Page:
Antonio Lopez has moved between communities for years and found writing would help him rise above the challenges and make sense of it all, become stronger and give back.
“I had to give a voice for what I was experiencing,” Lopez said. “So, I could see it with a mirror and understand it. But as I started writing more, I started realizing that people were gravitating towards what I was writing.”
On Wednesday, Sept. 15, Lopez, a newly elected East Palo Alto councilmember and doctoral student at Stanford University, released his book “Gentefication,” not to be confused with Gentrification. The book is a way he is reclaiming experiences that once oppressed him. It is a way of giving back to the community that empowers him with the hope to inspire others.
“In order to change the world, you have to change yourself first,” Lopez, 27, said.
A turning point for him was his junior year of high school at Menlo School, a private college preparatory in Atherton, when he wrote a story called, “I Can Move The Worlds” in an English class. It was a story about Lopez’s experience living in East Palo Alto and going to school in Atherton.
“Going from one community to another, things I saw, frustrations, things I wanted to see differently,” Lopez said.
His teacher was moved by his work and suggested Lopez send his story to be published. This moment left a lasting impression and acted as a catalyst for his future as a writer.
“I found from that moment on, that writing, if it’s compelling enough, can punch people and move them into really acting and reacting,” Lopez said.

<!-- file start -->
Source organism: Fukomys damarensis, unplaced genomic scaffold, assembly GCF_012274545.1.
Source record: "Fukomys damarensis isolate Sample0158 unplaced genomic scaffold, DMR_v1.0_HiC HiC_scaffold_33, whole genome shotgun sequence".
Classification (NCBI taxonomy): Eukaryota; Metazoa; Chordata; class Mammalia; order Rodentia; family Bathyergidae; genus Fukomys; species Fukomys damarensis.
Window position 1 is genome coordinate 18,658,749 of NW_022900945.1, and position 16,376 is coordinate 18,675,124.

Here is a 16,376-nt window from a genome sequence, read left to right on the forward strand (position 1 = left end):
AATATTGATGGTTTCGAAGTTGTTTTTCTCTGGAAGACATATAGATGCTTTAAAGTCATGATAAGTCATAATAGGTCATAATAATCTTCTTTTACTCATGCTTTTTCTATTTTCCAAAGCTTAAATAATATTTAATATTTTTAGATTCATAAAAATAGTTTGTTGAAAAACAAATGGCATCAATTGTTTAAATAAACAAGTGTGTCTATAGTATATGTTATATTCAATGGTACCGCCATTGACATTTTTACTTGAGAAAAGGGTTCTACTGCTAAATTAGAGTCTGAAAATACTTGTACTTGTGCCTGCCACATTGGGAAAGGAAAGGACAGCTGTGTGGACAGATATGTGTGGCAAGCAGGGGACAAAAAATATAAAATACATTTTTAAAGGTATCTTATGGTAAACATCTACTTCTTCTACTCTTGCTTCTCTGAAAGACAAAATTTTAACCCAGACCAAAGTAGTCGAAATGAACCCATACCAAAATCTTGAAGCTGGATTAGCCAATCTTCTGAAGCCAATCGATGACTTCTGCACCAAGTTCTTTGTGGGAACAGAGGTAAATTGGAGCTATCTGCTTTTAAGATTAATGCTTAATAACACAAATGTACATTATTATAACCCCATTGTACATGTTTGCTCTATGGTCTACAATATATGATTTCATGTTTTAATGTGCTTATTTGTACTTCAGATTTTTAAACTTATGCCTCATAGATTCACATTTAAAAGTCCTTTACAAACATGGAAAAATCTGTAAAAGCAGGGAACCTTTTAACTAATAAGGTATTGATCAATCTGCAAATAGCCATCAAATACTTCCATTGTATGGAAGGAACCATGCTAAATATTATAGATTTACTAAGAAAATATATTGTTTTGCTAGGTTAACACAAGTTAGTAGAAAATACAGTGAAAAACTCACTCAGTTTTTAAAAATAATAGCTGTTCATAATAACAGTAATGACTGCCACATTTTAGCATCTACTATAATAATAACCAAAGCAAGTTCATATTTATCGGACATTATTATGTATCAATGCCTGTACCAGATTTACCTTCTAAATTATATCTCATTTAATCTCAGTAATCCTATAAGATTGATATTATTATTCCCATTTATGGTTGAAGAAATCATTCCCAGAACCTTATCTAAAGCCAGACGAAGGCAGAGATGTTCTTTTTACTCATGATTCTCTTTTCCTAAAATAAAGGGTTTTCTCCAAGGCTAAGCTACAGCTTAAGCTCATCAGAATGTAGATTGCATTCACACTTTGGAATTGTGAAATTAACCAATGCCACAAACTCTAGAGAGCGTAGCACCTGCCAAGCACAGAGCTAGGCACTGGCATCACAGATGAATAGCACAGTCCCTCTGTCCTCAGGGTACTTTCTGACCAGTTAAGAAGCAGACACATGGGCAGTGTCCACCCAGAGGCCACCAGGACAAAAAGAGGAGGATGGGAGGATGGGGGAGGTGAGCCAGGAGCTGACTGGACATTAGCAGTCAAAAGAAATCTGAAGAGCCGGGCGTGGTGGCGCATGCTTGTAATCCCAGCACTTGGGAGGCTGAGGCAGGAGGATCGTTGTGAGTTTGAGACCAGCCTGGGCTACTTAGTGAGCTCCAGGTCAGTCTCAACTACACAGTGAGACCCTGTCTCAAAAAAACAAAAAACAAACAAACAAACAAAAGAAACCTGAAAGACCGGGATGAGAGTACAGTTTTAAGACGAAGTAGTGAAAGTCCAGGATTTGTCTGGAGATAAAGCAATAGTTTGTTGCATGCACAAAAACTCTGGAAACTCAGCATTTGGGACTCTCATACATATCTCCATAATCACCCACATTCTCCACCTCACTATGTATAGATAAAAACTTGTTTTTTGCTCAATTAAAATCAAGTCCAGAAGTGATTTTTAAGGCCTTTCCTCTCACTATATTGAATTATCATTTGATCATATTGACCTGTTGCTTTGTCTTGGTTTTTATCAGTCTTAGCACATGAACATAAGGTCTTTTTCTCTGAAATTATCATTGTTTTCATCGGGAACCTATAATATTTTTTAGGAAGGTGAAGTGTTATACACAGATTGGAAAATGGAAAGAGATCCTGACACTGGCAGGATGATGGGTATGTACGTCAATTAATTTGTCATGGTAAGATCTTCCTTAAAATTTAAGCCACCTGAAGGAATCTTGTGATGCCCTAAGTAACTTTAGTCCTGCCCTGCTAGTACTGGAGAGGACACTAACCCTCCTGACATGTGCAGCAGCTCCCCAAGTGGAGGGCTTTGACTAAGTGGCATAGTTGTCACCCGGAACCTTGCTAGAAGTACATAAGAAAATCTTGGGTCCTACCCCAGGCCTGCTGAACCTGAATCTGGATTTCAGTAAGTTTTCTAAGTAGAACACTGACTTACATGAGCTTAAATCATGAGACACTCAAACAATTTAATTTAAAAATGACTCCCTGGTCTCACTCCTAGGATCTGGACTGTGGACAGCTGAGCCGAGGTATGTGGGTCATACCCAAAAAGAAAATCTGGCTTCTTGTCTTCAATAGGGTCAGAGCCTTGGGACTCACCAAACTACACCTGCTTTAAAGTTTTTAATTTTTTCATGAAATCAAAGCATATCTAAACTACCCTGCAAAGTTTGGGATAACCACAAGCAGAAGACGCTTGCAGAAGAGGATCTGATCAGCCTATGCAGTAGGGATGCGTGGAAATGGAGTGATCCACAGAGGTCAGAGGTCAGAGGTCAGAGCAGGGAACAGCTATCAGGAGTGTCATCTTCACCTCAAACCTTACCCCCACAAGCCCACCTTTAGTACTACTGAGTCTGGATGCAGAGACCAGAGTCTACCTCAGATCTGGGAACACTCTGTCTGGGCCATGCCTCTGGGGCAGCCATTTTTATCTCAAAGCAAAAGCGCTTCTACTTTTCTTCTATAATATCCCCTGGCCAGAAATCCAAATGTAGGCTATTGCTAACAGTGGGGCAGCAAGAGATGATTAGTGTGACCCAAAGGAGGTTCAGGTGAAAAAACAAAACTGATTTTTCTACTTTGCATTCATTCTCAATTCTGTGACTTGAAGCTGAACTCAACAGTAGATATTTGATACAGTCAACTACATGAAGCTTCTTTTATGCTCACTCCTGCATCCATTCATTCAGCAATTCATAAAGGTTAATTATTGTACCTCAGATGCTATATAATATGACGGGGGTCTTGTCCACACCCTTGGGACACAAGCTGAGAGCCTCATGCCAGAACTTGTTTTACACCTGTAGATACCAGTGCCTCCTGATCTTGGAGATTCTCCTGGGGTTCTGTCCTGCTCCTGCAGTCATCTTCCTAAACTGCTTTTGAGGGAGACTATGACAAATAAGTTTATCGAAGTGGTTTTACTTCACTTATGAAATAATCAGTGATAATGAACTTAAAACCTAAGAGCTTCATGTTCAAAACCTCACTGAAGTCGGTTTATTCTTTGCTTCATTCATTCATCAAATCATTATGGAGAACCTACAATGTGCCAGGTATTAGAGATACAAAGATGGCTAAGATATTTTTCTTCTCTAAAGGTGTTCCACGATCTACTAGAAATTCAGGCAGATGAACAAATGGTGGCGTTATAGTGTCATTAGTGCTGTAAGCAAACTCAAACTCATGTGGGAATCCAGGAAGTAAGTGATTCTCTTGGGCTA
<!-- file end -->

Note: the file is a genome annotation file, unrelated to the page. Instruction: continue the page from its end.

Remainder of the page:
Inspiration for council run
After high school, Lopez left the Bay Area for the East Coast where he studied at Duke and Rutgers, and to the United Kingdom to study at Oxford. He is currently studying for a Ph.D. in modern thought and literature at Stanford University. When he came back to the Bay Area in March of 2020, he returned to East Palo Alto and felt that he had grown but the community was still in need of positive change.
“COVID laid bare the stuff I grew up and saw and so it just worsened,” Lopez said.
He volunteered for the Youth United in Community Action and tenant-activist Laura Rubio, and found that many people had vacated their homes, possibly due to owed rent that they could not keep up with during the COVID-19 pandemic. He said stacks of papers in front of vacated homes were like rings of a tree to estimate for how long the homes were evacuated. He said this realization called him to make an impact toward the community and became the catalyst for his City Council campaign.
Before he ran for City Council, Lopez noticed that the city of East Palo Alto didn’t have any younger members. He emphasized the city’s future should embody its young population in its political sphere. For those who want to see change in policies, Lopez encourages them to get engaged civically.
The book and politics
“Gentefication” is a collection of poems that Lopez structured like a college course. He said the book’s regimented format reintroduces inclusion and culture to academia as an example of how it could be better implemented in schools.
“It’s an attempt to break out of the ivory tower by reappropriating its very language,” Lopez said.
At the intersections of art and politics, “Gentefication” offers healing from the past and inspiration for the future. Lopez’s long-term goal is to help restructure the city of East Palo Alto. He believes that his unique outlook on the world around him has allowed him to become more versatile as a councilmember, a job he feels he can make a difference. Still, one day, he wouldn’t mind seeing his book in classrooms.
“I think art at its best nurtures a radical imagination,” Lopez said. “What art teaches you is to always be open to inspiration, always be open minded to the possibilities on the page.”